Perhaps one-year increments aren’t the best way to look at Nebraska’s prison system.
After all, decades of neglect from state government helped fuel booming inmate populations, high overtime and turnover among prison staff and a lawsuit alleging living conditions that violated prisoners’ constitutional rights. This didn’t happen overnight.
But 12-month milestones are about the only way average Nebraskans have to see inside their prisons, through the annual reports produced by the Office of Inspector General of Nebraska Corrections, an independent position created by and answerable to the Nebraska Legislature.
And what’s clear after the third edition, released last week, is that a major overhaul of Nebraska’s justice system – both in terms of sentencing and prison operation – is needed, with the looming prison overcrowding emergency set to be declared in 2020 if things don’t change before then.
The good news: Nebraska’s prison overcrowding rate declined last year.
The bad news: It fell from 159 percent of designed capacity to only 157 percent, owing almost exclusively to the opening of a new dormitory at the Community Corrections Center-Lincoln with 100 beds, which kept Nebraska’s correctional system among the nation’s most overcrowded.
A mere 2 percent decline isn’t going get Nebraska’s prisons down to the 140 percent threshold enshrined to avoid the emergency declaration. If the state fails to reach that benchmark, a colossal release of inmates – at least 1,000, at the current rate – will follow, regardless of how well they’ve been rehabilitated.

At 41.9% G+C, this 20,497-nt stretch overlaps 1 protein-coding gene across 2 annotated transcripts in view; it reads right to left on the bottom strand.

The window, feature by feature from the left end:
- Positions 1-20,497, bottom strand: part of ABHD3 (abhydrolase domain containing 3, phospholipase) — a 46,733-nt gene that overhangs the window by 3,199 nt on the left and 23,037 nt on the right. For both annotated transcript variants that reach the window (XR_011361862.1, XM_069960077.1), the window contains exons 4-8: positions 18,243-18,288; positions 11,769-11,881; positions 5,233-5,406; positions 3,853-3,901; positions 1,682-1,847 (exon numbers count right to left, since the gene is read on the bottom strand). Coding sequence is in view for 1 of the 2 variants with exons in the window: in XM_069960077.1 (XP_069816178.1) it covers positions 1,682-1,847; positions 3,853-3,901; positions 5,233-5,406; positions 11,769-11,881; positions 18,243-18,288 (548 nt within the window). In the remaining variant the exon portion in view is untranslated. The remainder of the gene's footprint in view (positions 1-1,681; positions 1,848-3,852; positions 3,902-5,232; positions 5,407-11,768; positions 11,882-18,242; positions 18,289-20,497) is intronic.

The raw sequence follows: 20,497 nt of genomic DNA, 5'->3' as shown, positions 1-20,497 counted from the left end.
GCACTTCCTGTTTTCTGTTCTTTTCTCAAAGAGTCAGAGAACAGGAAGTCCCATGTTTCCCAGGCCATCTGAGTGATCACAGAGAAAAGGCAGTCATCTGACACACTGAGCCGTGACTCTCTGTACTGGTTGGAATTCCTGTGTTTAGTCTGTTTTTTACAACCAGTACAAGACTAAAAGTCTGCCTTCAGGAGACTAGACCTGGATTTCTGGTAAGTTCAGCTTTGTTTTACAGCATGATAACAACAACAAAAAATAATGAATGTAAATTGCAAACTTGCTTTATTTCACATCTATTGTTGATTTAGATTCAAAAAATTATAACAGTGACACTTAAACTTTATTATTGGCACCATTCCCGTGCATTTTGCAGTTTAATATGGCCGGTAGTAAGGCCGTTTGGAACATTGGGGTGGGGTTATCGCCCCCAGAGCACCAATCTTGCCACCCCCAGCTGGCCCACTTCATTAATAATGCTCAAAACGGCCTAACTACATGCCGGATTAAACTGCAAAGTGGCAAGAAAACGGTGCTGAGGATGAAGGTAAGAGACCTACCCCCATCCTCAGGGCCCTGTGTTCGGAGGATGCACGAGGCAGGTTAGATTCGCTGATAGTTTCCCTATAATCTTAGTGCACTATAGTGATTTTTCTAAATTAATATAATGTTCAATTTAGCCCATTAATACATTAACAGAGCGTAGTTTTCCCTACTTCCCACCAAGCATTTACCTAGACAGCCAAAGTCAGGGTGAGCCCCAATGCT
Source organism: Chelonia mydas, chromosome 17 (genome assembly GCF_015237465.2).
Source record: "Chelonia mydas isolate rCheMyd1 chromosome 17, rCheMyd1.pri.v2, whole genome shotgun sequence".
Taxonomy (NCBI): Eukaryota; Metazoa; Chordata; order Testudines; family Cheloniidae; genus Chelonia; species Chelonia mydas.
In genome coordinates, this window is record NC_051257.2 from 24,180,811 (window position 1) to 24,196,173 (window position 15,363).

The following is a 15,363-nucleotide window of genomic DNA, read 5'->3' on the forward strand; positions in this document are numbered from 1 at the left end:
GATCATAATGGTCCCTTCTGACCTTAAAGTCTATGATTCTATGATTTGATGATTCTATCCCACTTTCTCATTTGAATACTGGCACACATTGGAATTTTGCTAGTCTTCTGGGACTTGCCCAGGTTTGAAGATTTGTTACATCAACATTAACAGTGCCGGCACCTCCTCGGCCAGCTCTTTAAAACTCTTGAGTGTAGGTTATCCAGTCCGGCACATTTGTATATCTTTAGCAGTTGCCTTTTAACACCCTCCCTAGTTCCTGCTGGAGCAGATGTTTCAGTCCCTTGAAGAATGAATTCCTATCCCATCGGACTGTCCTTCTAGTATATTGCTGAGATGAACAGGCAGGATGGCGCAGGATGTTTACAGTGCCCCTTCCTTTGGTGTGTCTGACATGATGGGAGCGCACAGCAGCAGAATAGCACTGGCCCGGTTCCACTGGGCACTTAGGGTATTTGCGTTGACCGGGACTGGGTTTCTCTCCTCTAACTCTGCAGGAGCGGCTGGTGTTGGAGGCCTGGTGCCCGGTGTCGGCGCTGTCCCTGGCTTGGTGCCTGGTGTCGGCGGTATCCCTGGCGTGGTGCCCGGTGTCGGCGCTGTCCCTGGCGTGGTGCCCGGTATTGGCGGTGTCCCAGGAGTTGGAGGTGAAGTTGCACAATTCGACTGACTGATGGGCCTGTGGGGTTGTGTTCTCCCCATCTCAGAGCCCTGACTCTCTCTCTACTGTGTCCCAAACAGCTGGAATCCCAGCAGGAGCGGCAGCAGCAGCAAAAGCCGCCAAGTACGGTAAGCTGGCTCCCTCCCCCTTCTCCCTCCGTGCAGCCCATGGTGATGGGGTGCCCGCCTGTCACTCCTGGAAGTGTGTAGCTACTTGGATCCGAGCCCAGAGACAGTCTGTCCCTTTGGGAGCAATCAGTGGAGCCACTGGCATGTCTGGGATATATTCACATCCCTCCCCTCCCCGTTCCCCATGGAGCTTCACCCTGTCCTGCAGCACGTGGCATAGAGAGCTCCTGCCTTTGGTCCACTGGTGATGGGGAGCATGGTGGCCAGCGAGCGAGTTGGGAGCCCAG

You have free articles remaining.
Yes, construction is an expensive means to reduce overcrowding. But it also misses the core problem (laws that promote mass incarceration) and central mission (rehabilitating the vast majority of offenders for society) of any corrections system.
Money devoted to building additional prison space doesn’t go toward reforming the individuals within its walls. It also doesn’t address the critical concern of skyrocketing overtime pay or unsustainable staff turnover – which need to be fixed quickly to ensure both the security of and necessary programming for prisoners, as the report plainly illustrates – at Nebraska prisons, either.
Additional beds and staff are short-term answers. The long-term goal must always be preparing inmates to reintegrate into society after they’ve served their punishment.
That much is evident in the official names of Nebraska prison facilities. Nearly all include “corrections” on their signs. Other states take it a step further, with “reformatories.” Above all else, this tenet must not be forgotten.
And, when it comes to prisons, forgetting is easy to do. They’re out of sight and out of mind for most Nebraskans.
Still, we must do better to ensure prisoners’ safety behind bars and success once they leave it. As the annual report shows, Nebraska has a long way to go to achieve that goal.
Journal Star Editorial Board